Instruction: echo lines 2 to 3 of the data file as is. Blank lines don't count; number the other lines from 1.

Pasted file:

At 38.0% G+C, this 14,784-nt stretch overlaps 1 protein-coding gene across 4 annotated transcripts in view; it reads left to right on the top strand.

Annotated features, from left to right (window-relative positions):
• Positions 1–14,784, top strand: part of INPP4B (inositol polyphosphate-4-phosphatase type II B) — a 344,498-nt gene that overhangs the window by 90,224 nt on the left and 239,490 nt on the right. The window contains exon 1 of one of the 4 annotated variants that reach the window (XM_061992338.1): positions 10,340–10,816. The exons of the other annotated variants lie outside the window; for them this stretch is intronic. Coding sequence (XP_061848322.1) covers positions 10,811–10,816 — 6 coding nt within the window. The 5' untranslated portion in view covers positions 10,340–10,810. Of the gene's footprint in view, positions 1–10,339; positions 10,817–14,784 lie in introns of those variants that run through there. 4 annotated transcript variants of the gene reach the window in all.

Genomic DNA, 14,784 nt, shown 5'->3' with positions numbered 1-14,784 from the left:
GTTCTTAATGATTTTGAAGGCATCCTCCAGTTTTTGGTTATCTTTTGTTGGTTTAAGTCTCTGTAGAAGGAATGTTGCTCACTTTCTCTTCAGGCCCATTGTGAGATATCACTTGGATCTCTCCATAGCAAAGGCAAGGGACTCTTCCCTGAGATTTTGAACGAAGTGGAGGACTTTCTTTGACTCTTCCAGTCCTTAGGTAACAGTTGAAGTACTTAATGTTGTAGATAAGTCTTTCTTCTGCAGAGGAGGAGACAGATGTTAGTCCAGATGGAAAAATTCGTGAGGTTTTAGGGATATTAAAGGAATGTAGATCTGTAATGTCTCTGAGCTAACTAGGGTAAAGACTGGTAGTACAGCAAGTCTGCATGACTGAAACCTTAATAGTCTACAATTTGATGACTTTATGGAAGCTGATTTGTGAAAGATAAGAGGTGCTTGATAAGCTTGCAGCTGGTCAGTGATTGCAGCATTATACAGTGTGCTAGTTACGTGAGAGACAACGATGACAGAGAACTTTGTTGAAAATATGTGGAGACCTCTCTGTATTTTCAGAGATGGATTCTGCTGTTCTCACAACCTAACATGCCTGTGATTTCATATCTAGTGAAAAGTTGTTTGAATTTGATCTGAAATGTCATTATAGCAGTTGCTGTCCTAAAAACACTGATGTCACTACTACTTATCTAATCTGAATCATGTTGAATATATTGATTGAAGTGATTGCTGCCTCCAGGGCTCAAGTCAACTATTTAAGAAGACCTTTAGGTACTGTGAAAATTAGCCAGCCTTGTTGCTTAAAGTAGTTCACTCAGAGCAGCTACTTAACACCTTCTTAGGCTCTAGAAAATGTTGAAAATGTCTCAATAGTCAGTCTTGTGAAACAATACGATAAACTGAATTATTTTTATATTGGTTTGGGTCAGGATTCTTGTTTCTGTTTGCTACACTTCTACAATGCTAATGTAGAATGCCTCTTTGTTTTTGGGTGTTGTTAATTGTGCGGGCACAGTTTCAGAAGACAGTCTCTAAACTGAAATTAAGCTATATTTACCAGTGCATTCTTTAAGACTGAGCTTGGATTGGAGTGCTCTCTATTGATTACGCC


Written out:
Annotated features, from left to right (window-relative positions):
• Positions 1–14,784, top strand: part of INPP4B (inositol polyphosphate-4-phosphatase type II B) — a 344,498-nt gene that overhangs the window by 90,224 nt on the left and 239,490 nt on the right. The window contains exon 1 of one of the 4 annotated variants that reach the window (XM_061992338.1): positions 10,340–10,816. The exons of the other annotated variants lie outside the window; for them this stretch is intronic. Coding sequence (XP_061848322.1) covers positions 10,811–10,816 — 6 coding nt within the window. The 5' untranslated portion in view covers positions 10,340–10,810. Of the gene's footprint in view, positions 1–10,339; positions 10,817–14,784 lie in introns of those variants that run through there. 4 annotated transcript variants of the gene reach the window in all.